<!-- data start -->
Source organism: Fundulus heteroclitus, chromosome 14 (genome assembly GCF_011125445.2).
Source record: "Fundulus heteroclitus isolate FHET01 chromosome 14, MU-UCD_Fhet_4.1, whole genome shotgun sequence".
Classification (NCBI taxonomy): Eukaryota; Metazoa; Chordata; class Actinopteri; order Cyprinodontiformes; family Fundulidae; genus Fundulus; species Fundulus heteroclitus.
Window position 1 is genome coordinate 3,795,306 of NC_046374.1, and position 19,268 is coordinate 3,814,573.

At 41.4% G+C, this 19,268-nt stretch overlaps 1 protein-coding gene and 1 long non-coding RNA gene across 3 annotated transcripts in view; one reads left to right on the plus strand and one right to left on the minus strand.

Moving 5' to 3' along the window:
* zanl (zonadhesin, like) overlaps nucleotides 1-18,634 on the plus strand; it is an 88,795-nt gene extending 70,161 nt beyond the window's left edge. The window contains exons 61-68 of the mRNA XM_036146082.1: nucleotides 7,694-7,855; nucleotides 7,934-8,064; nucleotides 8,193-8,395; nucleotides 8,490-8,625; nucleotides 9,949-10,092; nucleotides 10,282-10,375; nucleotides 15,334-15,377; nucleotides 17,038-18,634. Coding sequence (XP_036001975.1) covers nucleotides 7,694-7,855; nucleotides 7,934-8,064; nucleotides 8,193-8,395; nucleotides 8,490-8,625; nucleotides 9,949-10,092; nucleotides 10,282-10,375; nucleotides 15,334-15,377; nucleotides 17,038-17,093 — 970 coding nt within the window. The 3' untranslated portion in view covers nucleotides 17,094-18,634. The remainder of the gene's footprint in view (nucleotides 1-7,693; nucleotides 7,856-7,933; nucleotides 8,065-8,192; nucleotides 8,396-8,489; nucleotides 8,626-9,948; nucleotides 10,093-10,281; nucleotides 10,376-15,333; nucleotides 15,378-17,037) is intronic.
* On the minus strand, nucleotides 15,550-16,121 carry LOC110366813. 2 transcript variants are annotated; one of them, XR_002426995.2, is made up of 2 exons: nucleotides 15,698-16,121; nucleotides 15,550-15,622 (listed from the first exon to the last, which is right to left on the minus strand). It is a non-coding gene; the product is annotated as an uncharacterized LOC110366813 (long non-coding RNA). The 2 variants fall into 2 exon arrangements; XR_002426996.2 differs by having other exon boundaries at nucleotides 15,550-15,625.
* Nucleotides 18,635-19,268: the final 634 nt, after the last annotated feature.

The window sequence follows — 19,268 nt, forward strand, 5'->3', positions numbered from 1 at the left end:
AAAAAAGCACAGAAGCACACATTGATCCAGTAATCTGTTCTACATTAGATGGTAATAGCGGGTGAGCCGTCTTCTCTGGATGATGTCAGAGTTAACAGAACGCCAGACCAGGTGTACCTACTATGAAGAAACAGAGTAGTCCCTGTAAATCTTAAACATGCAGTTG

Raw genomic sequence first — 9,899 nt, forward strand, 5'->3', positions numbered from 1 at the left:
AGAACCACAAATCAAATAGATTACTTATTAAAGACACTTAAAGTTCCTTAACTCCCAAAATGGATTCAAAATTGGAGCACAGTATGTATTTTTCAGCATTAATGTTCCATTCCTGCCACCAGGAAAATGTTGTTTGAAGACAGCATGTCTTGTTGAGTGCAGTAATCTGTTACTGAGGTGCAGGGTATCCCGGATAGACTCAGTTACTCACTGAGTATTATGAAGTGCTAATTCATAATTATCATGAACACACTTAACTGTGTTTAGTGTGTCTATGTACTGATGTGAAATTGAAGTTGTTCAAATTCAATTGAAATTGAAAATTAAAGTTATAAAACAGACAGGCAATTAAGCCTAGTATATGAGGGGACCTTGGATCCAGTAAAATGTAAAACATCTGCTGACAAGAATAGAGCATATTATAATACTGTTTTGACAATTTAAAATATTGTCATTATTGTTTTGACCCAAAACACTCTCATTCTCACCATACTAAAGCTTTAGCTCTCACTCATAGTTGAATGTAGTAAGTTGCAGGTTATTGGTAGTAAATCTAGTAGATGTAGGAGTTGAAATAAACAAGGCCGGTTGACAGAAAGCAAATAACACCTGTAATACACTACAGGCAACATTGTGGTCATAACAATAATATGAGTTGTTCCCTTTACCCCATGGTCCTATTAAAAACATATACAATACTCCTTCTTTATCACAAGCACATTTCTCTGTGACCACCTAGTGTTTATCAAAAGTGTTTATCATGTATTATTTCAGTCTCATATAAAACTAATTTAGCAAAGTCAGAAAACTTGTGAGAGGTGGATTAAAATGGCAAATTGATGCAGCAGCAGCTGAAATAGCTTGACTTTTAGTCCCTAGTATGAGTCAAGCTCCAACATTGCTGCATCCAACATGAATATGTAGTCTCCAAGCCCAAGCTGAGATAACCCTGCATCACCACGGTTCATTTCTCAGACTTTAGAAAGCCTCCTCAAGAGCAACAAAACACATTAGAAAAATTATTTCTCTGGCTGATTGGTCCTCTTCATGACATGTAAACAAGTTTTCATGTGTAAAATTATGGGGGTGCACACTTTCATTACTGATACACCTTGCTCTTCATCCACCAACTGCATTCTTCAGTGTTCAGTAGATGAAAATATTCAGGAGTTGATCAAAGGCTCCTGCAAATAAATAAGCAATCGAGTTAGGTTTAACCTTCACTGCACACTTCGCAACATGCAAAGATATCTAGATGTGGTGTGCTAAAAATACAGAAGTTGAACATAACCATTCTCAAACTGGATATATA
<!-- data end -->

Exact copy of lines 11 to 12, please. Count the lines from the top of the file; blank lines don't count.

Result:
AAAAAAGCACAGAAGCACACATTGATCCAGTAATCTGTTCTACATTAGATGGTAATAGCGGGTGAGCCGTCTTCTCTGGATGATGTCAGAGTTAACAGAACGCCAGACCAGGTGTACCTACTATGAAGAAACAGAGTAGTCCCTGTAAATCTTAAACATGCAGTTG

Raw genomic sequence first — 9,899 nt, forward strand, 5'->3', positions numbered from 1 at the left: